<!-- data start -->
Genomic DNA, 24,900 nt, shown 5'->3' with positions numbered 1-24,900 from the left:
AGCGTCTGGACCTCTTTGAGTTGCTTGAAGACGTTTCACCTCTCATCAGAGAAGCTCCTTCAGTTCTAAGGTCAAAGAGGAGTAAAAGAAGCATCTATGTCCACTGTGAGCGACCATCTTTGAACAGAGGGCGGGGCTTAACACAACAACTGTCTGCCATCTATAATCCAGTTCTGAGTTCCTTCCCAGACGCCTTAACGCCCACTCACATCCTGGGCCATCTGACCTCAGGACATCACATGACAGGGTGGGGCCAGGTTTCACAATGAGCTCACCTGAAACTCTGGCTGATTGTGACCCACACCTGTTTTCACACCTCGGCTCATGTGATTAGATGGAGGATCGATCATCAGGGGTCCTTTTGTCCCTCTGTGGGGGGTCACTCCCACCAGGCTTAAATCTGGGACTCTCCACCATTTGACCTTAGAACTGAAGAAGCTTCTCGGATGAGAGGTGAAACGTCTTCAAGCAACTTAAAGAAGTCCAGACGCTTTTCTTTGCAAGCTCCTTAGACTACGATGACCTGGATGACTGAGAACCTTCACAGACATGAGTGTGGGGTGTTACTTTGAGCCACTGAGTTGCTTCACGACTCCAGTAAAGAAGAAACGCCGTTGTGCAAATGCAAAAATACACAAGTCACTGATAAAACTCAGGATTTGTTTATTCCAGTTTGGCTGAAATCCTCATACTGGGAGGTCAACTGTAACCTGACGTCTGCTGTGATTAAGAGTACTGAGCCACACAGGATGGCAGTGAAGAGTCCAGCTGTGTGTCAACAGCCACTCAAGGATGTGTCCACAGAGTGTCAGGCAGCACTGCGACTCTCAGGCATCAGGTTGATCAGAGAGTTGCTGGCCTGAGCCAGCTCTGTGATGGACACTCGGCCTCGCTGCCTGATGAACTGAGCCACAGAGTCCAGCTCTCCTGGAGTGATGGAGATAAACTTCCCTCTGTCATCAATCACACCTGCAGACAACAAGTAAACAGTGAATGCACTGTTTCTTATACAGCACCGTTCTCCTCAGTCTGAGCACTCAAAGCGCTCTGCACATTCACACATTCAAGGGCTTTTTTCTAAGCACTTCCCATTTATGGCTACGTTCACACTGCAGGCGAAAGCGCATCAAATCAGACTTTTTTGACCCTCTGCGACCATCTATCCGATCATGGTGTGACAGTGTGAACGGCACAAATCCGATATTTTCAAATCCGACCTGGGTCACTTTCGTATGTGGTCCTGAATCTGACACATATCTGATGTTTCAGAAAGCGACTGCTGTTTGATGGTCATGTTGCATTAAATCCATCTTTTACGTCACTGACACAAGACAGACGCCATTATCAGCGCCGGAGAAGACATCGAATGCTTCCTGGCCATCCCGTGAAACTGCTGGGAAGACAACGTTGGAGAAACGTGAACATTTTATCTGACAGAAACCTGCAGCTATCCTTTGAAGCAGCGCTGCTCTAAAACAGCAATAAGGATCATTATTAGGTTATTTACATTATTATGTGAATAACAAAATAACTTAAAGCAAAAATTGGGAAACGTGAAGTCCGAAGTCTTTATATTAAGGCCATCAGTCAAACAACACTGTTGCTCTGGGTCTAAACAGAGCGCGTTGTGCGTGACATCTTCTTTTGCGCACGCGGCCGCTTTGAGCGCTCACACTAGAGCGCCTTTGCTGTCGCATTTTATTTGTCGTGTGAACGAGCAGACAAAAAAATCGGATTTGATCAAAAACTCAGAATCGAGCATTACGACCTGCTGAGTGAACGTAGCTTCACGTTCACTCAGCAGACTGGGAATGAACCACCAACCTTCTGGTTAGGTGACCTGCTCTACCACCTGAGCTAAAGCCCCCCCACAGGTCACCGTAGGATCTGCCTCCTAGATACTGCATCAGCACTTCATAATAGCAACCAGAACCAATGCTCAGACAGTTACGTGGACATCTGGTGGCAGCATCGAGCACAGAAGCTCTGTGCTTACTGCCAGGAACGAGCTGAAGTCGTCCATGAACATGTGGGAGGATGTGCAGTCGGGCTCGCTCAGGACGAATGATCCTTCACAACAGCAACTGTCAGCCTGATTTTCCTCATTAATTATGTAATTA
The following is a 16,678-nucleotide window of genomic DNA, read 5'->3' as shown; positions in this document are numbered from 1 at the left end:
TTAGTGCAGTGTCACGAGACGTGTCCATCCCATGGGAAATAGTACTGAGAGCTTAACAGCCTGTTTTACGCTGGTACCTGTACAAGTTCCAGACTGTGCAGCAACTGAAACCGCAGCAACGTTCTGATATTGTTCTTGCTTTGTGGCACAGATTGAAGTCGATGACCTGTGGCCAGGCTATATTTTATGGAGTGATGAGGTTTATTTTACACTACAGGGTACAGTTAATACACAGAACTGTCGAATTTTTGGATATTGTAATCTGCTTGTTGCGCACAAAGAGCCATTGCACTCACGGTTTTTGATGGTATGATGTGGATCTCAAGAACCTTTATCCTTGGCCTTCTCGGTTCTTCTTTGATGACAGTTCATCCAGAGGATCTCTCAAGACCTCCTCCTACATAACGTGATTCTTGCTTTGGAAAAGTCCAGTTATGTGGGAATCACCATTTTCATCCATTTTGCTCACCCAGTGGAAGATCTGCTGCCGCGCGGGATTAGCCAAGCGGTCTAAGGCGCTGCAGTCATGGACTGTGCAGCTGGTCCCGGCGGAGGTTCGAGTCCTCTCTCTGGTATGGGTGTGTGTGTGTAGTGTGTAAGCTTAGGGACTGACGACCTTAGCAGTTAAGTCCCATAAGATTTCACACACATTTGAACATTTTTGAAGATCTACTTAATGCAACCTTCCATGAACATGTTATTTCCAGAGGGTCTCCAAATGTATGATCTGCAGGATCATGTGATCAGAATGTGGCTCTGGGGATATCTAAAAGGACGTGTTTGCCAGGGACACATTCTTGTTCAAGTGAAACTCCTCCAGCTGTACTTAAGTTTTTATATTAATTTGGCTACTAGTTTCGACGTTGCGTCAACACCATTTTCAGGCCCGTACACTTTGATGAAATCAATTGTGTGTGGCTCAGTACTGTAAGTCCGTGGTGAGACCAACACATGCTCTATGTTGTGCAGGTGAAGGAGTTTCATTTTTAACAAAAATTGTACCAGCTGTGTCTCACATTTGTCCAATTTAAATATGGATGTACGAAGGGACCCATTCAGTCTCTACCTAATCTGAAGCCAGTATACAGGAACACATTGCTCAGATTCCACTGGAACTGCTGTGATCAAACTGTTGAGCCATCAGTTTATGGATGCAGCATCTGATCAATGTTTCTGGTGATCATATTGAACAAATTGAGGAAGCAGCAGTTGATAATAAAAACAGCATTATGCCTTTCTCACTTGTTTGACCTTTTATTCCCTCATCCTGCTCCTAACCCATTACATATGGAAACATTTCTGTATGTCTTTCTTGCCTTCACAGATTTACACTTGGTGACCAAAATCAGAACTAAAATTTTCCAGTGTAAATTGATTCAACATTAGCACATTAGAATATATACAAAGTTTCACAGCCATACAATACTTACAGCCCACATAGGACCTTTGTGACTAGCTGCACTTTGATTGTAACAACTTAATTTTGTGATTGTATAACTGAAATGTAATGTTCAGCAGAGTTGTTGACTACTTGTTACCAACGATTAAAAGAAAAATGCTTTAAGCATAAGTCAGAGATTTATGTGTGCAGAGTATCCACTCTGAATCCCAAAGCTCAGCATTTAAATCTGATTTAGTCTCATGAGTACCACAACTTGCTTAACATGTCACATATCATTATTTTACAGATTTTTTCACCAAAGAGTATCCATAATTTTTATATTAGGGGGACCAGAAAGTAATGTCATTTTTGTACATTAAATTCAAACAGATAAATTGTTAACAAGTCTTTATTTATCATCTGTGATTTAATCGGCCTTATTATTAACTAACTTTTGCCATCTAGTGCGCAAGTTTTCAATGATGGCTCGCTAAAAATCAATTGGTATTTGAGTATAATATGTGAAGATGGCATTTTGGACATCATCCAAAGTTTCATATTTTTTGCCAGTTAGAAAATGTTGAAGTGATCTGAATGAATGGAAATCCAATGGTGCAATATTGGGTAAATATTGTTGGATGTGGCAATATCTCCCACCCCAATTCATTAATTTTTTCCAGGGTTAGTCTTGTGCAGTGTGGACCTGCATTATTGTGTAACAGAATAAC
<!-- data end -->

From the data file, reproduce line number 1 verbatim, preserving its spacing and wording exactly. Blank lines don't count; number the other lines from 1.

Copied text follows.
Genomic DNA, 24,900 nt, shown 5'->3' with positions numbered 1-24,900 from the left: